"That's the basic concept, working at an incredibly small scale, molecules being tiny things. We are making polymers as beads. You flow the liquid containing the [captured] molecules through columns of beads or filter plates and you recover the molecules off the polymers.
"If it's something good you recover you can re-use it. If it's bad like a taint or toxin you recover it to be disposed of responsibly."
The beads are where the big future dollars lie.
Sir James Wallace became interested in Ligar's technology because his company operates tanneries, but quickly saw its "amazing potential" .
"We support New Zealand innovation and creativity in a broad spectrum from agribusiness to arts and film production ... we learned about the possibility of what Ligar could do and it fitted with what Wallace Corporation is always looking for and really values, science-based innovation, as part of our company strategy."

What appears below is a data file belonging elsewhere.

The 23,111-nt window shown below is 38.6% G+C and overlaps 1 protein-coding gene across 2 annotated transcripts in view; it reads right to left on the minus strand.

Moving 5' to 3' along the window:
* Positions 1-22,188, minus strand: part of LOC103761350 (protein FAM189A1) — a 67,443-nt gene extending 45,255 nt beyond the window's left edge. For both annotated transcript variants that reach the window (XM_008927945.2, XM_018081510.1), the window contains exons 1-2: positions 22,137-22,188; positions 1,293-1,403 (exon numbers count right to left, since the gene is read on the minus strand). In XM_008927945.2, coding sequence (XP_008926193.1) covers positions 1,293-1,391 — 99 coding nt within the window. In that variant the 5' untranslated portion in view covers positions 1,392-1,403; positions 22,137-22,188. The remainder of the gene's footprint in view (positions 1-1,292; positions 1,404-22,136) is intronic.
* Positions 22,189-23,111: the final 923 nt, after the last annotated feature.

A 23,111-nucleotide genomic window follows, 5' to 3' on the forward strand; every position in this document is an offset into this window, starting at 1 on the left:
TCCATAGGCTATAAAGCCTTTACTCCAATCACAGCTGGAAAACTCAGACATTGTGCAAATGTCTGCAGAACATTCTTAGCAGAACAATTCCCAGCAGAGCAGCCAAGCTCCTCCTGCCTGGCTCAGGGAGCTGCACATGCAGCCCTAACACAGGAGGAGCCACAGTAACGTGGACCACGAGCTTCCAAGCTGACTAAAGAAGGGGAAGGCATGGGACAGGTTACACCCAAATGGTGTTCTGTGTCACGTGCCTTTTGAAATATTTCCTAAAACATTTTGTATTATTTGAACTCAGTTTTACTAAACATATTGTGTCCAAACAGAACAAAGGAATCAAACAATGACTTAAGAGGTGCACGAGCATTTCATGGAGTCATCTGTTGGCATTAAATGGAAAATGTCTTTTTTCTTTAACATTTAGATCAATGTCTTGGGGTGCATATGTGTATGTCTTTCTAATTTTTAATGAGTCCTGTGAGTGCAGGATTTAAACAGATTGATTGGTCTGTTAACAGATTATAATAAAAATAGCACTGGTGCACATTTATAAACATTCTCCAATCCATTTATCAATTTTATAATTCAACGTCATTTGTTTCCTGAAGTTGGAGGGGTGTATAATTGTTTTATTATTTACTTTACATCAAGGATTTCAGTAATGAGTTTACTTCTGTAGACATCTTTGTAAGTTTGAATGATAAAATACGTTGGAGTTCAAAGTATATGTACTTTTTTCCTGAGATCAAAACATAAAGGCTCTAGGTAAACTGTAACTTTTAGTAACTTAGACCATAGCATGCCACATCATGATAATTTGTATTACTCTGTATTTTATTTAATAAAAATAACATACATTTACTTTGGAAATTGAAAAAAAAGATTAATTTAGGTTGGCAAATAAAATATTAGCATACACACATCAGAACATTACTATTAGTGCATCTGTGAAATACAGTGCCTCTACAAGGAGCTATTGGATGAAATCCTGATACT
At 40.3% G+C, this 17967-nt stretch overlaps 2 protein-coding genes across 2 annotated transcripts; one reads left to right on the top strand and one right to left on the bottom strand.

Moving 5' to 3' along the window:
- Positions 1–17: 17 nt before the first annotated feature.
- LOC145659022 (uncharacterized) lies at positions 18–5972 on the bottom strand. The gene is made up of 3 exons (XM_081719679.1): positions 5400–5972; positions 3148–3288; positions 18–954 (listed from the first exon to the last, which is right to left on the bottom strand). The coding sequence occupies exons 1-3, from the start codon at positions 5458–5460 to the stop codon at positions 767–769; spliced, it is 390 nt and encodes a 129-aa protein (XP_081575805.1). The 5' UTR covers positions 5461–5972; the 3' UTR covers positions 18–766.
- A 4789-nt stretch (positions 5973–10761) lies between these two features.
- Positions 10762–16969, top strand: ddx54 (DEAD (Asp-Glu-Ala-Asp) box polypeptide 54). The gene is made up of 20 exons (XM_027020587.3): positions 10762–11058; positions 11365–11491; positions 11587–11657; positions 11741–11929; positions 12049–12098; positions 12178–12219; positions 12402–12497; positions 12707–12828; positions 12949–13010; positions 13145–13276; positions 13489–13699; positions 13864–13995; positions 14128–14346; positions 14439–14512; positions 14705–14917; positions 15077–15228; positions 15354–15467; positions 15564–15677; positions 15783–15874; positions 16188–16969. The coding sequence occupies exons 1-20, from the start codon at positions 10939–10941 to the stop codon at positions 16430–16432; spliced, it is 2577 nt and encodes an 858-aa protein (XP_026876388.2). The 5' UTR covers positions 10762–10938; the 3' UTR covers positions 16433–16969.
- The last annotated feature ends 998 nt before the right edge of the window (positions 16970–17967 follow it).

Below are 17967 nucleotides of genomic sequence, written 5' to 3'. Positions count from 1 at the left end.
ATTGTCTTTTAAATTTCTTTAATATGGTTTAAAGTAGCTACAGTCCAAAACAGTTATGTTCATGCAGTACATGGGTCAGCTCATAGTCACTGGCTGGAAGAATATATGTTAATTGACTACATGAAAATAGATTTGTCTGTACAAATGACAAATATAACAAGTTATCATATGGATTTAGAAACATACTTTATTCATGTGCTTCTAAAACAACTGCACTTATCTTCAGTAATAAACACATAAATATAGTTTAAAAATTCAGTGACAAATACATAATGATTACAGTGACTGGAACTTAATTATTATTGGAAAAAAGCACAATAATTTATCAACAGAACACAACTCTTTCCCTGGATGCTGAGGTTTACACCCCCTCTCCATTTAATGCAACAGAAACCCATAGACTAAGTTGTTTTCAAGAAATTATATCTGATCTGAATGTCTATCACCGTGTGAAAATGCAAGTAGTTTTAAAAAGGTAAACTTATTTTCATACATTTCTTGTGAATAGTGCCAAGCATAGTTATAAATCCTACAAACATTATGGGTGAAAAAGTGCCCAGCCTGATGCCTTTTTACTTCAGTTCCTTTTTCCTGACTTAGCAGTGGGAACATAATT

Slaughter says the rubber hit the road when Ligar showed it could filter at a scale beyond the lab benchtop.
"Most of this science comes out of the academic world. Their focus tends to be how specific they can be, how to get absolutely the best result without thinking about what's easiest to make because they focus on very small amounts.
"Our approach is to say how can we make lots of this and simplify it – how can we make a lot, fast and cheap."
Ligar's first project began in 2011 as spin-out of Wintec subsidiary LearningWorks.
The technology was developed by Dr Miruna Petcu, now Ligar's chief scientist, while she was working at what was then Hort Research.